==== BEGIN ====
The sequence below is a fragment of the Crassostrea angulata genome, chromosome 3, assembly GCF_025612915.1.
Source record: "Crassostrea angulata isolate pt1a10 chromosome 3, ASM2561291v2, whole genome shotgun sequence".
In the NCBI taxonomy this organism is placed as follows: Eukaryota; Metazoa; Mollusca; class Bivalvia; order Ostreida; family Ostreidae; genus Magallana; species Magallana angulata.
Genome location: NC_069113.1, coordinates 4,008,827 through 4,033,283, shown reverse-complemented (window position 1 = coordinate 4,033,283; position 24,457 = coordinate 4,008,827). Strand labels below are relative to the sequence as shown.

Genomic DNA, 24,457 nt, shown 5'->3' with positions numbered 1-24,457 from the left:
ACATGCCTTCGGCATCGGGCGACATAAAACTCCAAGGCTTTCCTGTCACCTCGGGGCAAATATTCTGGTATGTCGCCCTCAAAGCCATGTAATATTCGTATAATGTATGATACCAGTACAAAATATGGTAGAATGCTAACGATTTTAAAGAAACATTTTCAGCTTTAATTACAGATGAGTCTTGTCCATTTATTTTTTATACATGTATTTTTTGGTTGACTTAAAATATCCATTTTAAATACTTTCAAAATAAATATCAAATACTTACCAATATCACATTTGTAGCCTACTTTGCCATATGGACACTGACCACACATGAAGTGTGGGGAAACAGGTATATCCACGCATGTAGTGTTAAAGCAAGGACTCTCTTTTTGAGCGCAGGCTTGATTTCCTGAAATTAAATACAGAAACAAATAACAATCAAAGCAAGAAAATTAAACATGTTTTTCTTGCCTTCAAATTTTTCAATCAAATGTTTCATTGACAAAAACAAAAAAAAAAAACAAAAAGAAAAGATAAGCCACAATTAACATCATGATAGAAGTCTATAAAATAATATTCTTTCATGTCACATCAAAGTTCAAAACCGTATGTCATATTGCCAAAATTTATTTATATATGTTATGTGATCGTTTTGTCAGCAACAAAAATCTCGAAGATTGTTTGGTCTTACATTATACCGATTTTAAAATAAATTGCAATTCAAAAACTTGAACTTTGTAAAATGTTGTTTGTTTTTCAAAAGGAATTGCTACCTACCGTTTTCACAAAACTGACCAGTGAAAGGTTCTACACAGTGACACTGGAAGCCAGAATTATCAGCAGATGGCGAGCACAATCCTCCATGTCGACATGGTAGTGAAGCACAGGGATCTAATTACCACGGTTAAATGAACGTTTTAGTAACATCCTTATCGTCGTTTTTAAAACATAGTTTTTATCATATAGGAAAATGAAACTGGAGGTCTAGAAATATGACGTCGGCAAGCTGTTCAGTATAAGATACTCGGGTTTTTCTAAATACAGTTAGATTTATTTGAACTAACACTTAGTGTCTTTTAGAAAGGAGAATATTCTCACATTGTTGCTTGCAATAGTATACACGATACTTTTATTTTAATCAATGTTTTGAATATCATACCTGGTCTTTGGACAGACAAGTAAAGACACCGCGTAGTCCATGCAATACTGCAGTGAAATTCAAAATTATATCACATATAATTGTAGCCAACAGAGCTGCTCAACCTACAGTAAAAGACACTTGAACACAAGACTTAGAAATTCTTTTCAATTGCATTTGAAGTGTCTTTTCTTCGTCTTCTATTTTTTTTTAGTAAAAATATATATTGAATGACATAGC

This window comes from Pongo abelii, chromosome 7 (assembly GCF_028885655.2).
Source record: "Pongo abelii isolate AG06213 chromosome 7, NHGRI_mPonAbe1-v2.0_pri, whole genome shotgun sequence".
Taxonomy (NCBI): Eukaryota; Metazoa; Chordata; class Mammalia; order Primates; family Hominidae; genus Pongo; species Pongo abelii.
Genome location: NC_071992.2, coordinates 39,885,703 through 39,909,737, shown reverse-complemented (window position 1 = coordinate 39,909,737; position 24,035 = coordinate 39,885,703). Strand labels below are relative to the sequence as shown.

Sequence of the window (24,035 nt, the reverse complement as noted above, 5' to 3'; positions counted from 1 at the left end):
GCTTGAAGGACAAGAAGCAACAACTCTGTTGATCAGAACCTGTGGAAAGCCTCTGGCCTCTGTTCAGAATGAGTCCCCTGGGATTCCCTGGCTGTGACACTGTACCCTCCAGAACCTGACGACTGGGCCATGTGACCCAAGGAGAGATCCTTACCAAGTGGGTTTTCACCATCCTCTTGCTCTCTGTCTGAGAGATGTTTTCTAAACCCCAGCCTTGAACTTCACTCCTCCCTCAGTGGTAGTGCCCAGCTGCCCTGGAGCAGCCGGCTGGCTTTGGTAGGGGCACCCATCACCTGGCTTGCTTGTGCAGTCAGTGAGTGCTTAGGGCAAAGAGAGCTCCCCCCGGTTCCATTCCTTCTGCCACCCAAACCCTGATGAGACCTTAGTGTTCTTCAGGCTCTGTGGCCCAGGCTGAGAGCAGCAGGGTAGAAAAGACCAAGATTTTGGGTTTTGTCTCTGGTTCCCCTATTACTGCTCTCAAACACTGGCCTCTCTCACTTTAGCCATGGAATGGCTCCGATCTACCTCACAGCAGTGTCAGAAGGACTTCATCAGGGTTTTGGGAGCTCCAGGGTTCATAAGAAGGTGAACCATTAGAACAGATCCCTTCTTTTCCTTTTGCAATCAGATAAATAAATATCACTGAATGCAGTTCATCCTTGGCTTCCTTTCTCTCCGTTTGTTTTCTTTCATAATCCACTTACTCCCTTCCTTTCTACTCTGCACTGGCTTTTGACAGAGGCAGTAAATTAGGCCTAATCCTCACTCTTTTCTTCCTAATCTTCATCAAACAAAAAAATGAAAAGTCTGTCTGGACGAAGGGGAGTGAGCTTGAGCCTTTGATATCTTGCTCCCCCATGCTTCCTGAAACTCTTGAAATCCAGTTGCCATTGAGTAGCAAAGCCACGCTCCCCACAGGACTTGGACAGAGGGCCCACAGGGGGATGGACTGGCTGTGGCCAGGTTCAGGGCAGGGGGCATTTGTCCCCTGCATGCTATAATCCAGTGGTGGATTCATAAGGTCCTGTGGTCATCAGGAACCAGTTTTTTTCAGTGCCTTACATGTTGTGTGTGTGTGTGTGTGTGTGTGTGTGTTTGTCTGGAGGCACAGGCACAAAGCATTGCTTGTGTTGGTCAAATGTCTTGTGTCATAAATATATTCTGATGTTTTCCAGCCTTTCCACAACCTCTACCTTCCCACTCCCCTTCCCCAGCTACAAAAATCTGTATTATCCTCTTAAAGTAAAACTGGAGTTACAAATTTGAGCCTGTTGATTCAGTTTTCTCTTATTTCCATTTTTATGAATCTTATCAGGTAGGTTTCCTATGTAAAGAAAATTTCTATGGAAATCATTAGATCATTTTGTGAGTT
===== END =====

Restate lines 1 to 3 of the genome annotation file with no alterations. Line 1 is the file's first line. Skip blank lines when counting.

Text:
The sequence below is a fragment of the Crassostrea angulata genome, chromosome 3, assembly GCF_025612915.1.
Source record: "Crassostrea angulata isolate pt1a10 chromosome 3, ASM2561291v2, whole genome shotgun sequence".
In the NCBI taxonomy this organism is placed as follows: Eukaryota; Metazoa; Mollusca; class Bivalvia; order Ostreida; family Ostreidae; genus Magallana; species Magallana angulata.